The Joplin Globe, Joplin, MO

June 21, 2013

Joplin looks at posing use tax; estimated loss could be $430,000 this year

By Debby Woodin

— Joplin city officials will consider placing a use-tax question on the Nov. 5 ballot.

A Missouri Supreme Court ruling early last year overturned the practice of collecting local sales taxes on motor vehicles that were purchased out-of-state or from individuals. That means that area residents are not paying city or county sales taxes when they register a car, truck, boat or trailer or other property that requires a title when it was bought in another state.

“Local businesses can lose business by people going out-of-state to buy vehicles, and it can impact local sales tax collections,” Leslie Haase, the city’s finance director, told the council at its informal meeting last Monday.

She estimated that it cost Joplin about $188,000 in sales tax proceeds so far this year. She said the state has projected that it will cost local governments 21 percent of what would have been their sales tax totals. “We project it could be higher,” costing Joplin about $430,000 for the year, Haase said.

The Joplin area is one that could lose more than some other regions of the state because of its proximity to Kansas, Oklahoma and Arkansas. Missouri has a use tax of 4.22 percent, so those who register a vehicle or trailer are paying that tax but not a Joplin or Jasper County tax. Haase said about half of Missouri cities with more than 2,000 population — 105 — and 56 counties have a use tax.

The state Legislature has passed a few bills attempting to impose the tax. Gov. Jay Nixon vetoed one measure and two others are pending in his office, though they may also be vetoed.

The council authorized the finance director to proceed with putting together a formal proposal.

Jasper County’s losses are more than Joplin’s, and the Jasper County Commission will hold discussions on its options, said Darieus Adams, the Western District commissioner.

“I think it’s safe to say that because of the void we experienced when we lost that we would be willing to explore options,” Adams said. “The county’s loss last year was approximately $358,000, and for the six months this year it’s got to be well over $400,000. It’s a pretty big void.”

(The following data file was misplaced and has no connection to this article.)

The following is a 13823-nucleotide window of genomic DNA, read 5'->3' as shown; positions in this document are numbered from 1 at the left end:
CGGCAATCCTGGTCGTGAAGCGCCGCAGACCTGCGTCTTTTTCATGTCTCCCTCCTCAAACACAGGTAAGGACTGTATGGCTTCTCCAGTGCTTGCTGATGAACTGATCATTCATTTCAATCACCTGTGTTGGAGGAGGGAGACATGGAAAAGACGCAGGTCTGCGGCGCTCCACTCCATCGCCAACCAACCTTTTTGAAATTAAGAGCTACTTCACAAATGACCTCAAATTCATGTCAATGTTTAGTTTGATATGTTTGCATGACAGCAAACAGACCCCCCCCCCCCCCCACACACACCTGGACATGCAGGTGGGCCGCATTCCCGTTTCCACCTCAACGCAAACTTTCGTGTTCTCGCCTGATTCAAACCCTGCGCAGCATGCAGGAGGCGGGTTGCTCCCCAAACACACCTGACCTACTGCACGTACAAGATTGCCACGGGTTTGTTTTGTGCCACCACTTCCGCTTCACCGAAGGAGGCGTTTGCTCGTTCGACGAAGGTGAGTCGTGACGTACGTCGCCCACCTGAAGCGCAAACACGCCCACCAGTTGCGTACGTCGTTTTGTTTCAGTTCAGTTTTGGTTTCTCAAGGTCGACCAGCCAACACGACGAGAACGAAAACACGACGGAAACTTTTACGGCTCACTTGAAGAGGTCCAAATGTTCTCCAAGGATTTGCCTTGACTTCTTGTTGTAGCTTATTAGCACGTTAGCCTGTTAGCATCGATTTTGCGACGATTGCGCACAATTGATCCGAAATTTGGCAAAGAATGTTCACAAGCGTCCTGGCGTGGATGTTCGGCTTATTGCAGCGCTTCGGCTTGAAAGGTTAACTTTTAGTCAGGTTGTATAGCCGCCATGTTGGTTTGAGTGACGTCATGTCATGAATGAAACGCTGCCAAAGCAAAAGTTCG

Voters in the city of Carl Junction have previously turned down imposition of a use tax, but the council there was to discuss the possibility of posing it again at a meeting Tuesday night.

City Administrator Steve Lawver said the city did not discuss it enough with voters last time.

“We put this on the ballot at the same time we did our parks and stormwater tax, and they voted in the parks and stormwater tax because it is pretty straight forward,” he said. “This one we kind of stuck on there also, and we didn’t do anything to educate people other than put out a little information in the newspaper.

“It’s really a hard tax to try to describe to people. Leslie (Haase) has done a really good job of putting together information on it. We’ll be using the exact same information except it will have Carl Junction numbers on it.”

Lawver estimates the city has lost about $47,000 in tax revenue since the court ruling.

Haase told the Joplin council that a regional approach involving area cities and counties placing the question on the ballot may help its chances of passage. She said election costs could be shared by those entities.

Missouri residents are supposed to pay use taxes on their annual state income tax returns for purchases over $2,000, Haase said.

The Jasper County Commission has not yet held any public discussion about the proposal.

Projected impact of vehicle and marine sales tax losses to other cities:

Carthage, $62,945.

Neosho, $69,507.

Webb City, $74,535.

Source: Joplin Finance Department